After more than six hours of public testimony and debate, the Clatsop County Board of Commissioners approved the zone change sought by the new owners of the Gearhart golf course for a condominium development.

The board voted 3-1 to uphold the Gearhart City Council's decision to approve the re-zone of two parcels for Marty Kehoe and partners, who plan to build 24 condominiums on the first fairway at Gearhart Golf Links.

Commissioners Russ Earl, Tim Gannaway and Richard Lee voted for the zone change and Commission Chairman Sam Patrick opposed it. Commissioner Bob Green excused himself from the discussion and vote, citing questions about his eligibility to hear the issue (see related story).

The board's approval is tentative pending the drafting and adoption of findings for the decision. Project opponents are expected to appeal the decision to the state Land Use Board of Appeals.

Wednesday's arguments echoed those made several times before to the Gearhart Planning Commission and City Council and the county planning commission, with Kehoe and supporters saying the project will provide the necessary funding to help the debt-ridden golf course remain solvent, while opponents claimed the development did not meet the land-use requirements and will detract from the historic course.

But some of the rancor that's characterized much of the issue came to the surface as well. Kehoe said opponents have "maligned" the developers and resorted to wild charges and rumors to block the project.

"If you oppose the opponents you're part of some giant conspiracy," he said. "This is a classic example of 'not in my backyard.'"

Bill Berg, a member of the Gearhart Planning Commission, which voted unanimously against the zone change, in turn accused the developers of conducting an "extensive propaganda campaign" and resorting to threats to pursue a hotel project in order to pressure the city to approve the condominium zone change.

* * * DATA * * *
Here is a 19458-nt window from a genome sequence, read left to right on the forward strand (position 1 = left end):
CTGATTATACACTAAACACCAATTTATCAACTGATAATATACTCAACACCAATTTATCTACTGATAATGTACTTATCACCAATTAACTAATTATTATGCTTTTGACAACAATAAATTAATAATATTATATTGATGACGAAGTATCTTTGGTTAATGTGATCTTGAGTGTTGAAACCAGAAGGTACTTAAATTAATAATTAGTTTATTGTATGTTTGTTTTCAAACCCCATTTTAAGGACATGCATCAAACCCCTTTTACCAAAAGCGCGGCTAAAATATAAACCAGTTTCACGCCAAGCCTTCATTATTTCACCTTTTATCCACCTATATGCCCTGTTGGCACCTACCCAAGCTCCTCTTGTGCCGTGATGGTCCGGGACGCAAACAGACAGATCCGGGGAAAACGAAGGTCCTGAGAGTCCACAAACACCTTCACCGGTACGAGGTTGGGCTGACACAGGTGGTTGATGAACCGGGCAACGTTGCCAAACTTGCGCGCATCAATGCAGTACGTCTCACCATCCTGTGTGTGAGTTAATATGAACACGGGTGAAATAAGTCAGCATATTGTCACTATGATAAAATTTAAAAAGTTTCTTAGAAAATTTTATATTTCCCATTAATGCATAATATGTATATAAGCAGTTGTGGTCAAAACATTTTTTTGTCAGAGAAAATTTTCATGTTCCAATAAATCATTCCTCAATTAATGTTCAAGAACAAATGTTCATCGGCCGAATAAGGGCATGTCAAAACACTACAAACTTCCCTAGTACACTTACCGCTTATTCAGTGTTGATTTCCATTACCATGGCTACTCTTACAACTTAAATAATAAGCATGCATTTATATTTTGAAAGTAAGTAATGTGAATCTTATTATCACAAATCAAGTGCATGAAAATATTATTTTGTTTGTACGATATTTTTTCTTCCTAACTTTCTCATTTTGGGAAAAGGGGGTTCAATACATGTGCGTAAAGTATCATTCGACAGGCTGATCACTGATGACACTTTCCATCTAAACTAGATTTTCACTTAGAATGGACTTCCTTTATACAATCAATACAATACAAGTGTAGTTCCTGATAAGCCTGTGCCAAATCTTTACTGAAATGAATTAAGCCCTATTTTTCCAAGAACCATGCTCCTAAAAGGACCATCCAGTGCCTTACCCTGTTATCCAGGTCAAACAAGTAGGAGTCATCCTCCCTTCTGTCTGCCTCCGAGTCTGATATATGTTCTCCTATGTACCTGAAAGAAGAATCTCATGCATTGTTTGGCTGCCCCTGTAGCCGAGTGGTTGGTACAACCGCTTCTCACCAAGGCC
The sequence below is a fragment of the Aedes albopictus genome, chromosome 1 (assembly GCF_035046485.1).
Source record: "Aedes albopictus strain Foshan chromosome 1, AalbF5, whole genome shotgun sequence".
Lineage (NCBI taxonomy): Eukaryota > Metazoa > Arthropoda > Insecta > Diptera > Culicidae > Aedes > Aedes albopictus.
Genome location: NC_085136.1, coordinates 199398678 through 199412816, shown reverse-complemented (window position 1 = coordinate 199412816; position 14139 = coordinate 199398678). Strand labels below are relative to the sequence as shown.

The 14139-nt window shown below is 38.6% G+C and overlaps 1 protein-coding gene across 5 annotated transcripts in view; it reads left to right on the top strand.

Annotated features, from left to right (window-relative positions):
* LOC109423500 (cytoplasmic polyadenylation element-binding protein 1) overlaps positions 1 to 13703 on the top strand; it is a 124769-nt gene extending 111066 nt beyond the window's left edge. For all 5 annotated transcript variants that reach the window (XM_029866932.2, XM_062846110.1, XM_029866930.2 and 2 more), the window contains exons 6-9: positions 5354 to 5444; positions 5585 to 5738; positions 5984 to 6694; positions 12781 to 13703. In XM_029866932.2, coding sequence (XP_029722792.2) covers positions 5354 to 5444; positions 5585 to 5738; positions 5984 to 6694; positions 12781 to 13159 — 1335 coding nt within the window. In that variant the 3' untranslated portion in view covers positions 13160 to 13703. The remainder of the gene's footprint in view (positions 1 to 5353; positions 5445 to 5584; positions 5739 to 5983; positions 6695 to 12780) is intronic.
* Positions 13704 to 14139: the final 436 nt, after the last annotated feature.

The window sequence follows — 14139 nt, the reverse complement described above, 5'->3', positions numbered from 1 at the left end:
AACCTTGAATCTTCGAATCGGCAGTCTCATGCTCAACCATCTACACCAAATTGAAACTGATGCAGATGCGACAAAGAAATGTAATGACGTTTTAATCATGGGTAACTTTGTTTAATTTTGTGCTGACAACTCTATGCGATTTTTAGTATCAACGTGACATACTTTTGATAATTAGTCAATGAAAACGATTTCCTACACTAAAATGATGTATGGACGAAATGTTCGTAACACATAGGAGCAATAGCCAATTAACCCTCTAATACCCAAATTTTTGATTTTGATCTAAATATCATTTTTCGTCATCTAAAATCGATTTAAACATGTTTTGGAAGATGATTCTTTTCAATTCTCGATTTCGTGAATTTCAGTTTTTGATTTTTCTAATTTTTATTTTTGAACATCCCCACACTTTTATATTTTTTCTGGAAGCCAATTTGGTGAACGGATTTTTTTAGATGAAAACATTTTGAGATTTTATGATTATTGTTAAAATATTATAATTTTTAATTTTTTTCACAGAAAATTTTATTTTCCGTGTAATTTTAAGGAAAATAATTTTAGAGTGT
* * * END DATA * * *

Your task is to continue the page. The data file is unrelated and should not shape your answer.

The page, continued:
The request changes 1.89 acres of open space-zoned land on the golf course to high-density residential for the condominiums. In return, a .98-acre of commercial property just east of the clubhouse would be re-zoned as open space.

The property, located within Gearhart's urban growth boundary but outside the city limits, came before the county under the joint management agreement government land-use review in the city's urban growth area.

More than 40 people offered testimony, with citizens on both sides claiming to speak for the bulk of Gearhart residents.

"When I first heard about this, I said 'not in my neighborhood,'" said Bob Turner. "But I went to the meetings, and saw what Mr. Kehoe had planned - I think it's a win-win situation."

Jane Shehane, part of the 3-2 majority on the Gearhart City Council that supported the application in February, said there was strong community support for the project.

"A small group of people has loudly expressed its opposition, but this group does not speak for everyone in Gearhart, or a majority," she said.

One of Shehane's opponents on the council, Mayor Kent Smith, said a development

Kent Smith

on the golf course like Kehoe's was "never conceived" when the city drew up its comprehensive land-use land in the 1970s, which calls for maintaining the semi-rural, low-density nature of the community.